Conceptually, an advisory board can offer significant benefits to organisations at all stages of growth. The ability to have experienced practitioners available to advise on business challenges and growth initiatives is a seductive, appealing and often effective one. However, the creation of an advisory board will not necessarily be a guarantee of receiving the right advice or expertise. Critical to ensuring its success, is treating the recruitment of each board member in the same way you would any senior management position.
There are two types of board member – those who fill gaps in your business’s existing skill set and those who complement and enhance your strengths. It’s important before any hiring decisions are made, that you understand clearly what your strengths and weaknesses actually are, beyond personal perceptions and bias. As with any individual, businesses are usually distinctly unaware of their weaknesses and overestimate their core strengths. When introducing an advisory board, it’s important that this process is not a guessing game, but one of impartial and scientific reasoning. Money spent on outside expertise prior to hiring can be the difference between a powerful and effective board, and a revolving door of impotent directors.
Once you’ve determined the type of people you need from a skill set standpoint, the next step is to discuss cultural implications. What is it you want your board to do? How will you measure their effectiveness, and how much interaction will be required between them and senior management? Best practice methodology in this area is available from the Institute of Directors, which is also an excellent source for training and development. However, in the end, you will have to decide the nature of your board, and the type of people who will best fit into your business. Too often, organisations do not consider the cultural elements of an advisory board, simply because they are not constantly present in the business itself, but if their advice is to be heeded and if their expertise is to be effectively integrated into your organisation, it’s vital that cultural elements are taken into account.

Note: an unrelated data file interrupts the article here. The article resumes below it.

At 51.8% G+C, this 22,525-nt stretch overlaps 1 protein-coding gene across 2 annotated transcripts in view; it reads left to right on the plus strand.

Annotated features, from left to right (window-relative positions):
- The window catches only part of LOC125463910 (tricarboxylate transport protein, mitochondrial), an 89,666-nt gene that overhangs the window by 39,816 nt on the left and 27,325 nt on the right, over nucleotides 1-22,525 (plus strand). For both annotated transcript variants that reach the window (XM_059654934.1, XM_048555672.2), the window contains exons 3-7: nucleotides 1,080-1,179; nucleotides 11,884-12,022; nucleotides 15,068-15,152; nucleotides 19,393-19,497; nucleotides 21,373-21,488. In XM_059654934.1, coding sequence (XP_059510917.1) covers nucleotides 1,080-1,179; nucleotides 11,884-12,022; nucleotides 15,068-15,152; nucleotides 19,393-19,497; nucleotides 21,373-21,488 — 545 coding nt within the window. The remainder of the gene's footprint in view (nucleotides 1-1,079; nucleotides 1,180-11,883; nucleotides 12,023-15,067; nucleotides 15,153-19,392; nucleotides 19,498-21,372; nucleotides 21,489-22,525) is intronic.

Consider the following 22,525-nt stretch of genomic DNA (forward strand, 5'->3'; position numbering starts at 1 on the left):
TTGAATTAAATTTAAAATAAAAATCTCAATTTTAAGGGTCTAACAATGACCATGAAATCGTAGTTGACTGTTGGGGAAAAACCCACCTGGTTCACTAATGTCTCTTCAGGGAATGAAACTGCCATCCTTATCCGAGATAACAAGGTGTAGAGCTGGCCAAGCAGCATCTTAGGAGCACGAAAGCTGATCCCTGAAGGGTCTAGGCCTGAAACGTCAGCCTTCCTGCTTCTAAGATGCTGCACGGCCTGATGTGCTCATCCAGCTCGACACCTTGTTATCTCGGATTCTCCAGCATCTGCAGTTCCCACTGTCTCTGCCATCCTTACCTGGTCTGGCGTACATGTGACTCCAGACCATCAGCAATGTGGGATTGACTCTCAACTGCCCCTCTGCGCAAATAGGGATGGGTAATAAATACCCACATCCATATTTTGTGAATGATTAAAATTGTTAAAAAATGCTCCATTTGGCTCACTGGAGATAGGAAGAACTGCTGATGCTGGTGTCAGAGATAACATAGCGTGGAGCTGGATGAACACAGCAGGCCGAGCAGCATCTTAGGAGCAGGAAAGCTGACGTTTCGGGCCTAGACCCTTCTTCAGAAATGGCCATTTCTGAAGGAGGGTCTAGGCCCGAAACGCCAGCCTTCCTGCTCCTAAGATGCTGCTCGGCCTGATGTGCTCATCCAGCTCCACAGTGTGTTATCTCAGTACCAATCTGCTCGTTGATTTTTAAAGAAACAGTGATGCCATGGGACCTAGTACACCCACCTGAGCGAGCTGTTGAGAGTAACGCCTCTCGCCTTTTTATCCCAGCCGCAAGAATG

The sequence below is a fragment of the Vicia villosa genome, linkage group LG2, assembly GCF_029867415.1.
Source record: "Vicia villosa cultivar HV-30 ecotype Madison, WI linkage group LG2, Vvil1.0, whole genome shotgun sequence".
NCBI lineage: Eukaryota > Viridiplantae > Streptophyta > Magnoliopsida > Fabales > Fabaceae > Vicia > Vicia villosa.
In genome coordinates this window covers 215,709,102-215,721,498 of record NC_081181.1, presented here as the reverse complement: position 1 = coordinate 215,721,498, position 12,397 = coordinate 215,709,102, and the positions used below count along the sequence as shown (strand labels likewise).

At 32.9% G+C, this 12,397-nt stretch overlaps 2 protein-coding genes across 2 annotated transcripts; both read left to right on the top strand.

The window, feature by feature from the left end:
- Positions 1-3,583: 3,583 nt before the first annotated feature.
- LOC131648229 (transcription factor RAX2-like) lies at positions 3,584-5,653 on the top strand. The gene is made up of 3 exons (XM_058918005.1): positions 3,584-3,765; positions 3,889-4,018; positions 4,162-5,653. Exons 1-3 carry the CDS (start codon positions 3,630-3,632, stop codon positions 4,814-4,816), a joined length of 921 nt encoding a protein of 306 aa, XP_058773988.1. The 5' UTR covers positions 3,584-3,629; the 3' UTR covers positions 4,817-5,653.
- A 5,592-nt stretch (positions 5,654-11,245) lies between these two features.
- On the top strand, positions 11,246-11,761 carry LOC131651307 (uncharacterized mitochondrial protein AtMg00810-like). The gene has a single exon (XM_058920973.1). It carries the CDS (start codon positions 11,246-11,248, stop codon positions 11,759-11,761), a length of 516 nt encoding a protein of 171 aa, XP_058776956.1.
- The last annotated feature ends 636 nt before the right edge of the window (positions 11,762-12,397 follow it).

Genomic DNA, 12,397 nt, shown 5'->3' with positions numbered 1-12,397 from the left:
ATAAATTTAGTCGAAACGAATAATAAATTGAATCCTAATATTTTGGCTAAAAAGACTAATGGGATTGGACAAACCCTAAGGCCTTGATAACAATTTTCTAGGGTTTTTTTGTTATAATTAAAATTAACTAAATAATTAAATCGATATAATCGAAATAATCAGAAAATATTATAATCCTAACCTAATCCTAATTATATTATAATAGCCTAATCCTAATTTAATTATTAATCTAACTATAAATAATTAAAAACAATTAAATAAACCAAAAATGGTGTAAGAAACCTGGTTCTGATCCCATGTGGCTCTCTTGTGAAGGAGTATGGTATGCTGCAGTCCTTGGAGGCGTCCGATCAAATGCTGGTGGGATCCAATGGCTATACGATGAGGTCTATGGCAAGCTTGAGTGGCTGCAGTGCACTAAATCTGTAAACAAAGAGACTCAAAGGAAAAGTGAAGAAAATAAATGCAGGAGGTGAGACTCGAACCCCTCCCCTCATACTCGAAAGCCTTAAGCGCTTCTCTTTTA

Finally, the recruitment process. Again, external advisors can both streamline the process, and maximise it’s potential for success. This comes back again to understanding strengths and weaknesses – if you’ve never recruited a board member before, don’t take it for granted that you’ll be good at it. Be sure to hire someone with extensive experience in the recruitment of boards, and don’t hesitate to ask for referrals and contact those referrals to gain an appreciation for your consultant’s experience.
As with any major business initiative, your new board can be an effective and complimentary addition to your organisation, or an expensive distraction. Forward planning, and being receptive to external advice is vital.